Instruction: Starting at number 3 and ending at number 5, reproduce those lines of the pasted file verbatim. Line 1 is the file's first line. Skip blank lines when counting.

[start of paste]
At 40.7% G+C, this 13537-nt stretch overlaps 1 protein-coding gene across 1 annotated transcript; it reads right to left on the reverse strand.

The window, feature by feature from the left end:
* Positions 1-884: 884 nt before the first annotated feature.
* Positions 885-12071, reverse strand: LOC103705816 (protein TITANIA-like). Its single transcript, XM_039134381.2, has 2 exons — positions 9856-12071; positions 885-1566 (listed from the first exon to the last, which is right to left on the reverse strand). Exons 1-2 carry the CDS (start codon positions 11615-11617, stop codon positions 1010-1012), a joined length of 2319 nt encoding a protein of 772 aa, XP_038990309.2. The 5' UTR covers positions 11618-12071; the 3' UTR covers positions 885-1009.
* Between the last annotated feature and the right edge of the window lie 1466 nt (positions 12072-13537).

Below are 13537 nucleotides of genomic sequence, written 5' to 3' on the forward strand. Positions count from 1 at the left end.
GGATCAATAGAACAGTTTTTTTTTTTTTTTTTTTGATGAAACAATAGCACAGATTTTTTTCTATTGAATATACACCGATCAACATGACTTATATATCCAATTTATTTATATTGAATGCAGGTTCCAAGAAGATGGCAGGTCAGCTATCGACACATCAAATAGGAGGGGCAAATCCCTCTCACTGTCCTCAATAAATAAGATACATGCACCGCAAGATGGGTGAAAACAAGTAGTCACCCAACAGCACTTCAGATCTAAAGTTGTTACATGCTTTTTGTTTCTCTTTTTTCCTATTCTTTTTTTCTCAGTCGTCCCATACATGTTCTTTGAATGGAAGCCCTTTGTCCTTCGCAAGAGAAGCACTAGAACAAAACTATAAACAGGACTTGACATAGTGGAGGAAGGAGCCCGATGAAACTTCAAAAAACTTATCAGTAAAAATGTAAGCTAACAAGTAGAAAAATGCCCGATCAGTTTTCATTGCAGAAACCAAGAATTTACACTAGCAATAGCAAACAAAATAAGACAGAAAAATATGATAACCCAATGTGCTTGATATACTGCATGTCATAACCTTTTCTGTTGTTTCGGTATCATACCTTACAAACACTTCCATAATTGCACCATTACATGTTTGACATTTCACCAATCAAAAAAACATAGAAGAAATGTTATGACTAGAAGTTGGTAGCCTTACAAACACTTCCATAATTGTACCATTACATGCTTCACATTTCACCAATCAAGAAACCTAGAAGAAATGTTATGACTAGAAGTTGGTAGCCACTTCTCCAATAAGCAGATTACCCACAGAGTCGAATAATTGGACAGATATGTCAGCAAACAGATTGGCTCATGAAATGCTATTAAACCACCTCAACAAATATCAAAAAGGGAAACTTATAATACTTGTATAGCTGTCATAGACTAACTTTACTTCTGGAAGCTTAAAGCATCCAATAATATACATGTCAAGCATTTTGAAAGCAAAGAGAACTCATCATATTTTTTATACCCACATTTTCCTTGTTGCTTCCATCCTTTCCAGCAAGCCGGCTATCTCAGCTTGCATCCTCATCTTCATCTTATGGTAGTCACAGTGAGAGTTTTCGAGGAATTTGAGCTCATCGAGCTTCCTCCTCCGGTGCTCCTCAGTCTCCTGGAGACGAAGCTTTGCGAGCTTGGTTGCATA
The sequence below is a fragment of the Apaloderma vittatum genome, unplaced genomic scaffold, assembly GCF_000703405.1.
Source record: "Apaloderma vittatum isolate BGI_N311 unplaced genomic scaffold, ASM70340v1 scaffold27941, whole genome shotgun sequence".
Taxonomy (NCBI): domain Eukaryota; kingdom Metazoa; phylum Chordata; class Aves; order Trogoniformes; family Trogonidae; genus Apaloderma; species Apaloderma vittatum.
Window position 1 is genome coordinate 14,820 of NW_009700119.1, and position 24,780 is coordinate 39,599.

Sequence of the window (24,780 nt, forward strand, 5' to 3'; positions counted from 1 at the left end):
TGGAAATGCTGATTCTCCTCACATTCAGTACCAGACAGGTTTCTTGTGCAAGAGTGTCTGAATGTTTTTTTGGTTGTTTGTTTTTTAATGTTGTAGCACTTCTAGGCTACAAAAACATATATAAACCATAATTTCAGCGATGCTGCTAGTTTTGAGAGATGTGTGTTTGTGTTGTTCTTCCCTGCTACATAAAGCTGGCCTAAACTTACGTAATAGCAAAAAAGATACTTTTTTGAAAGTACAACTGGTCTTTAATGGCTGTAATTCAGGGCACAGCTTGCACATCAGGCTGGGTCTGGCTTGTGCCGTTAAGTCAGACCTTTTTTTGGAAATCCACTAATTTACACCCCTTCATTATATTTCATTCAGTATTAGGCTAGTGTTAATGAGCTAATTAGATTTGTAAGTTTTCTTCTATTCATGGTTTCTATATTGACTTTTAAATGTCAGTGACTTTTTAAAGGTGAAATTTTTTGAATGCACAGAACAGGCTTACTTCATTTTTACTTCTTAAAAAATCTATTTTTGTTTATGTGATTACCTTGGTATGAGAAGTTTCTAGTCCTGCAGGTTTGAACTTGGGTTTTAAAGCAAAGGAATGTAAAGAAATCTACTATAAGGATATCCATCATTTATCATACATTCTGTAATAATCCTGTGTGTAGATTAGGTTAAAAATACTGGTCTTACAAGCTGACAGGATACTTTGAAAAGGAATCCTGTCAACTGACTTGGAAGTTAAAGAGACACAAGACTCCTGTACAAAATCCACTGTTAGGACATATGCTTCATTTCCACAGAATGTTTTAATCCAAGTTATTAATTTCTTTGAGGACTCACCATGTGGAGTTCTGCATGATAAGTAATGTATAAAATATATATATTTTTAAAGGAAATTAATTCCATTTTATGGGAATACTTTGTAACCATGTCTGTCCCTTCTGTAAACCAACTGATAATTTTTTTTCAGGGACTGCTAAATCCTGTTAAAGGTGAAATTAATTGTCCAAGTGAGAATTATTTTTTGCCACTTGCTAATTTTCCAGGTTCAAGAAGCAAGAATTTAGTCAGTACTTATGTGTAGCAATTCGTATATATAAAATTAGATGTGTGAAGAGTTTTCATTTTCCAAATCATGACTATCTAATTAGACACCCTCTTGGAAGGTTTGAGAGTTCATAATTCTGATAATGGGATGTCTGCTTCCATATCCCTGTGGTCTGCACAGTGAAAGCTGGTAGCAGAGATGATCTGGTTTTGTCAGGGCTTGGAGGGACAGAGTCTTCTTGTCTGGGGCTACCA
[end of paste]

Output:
* Positions 1-884: 884 nt before the first annotated feature.
* Positions 885-12071, reverse strand: LOC103705816 (protein TITANIA-like). Its single transcript, XM_039134381.2, has 2 exons — positions 9856-12071; positions 885-1566 (listed from the first exon to the last, which is right to left on the reverse strand). Exons 1-2 carry the CDS (start codon positions 11615-11617, stop codon positions 1010-1012), a joined length of 2319 nt encoding a protein of 772 aa, XP_038990309.2. The 5' UTR covers positions 11618-12071; the 3' UTR covers positions 885-1009.
* Between the last annotated feature and the right edge of the window lie 1466 nt (positions 12072-13537).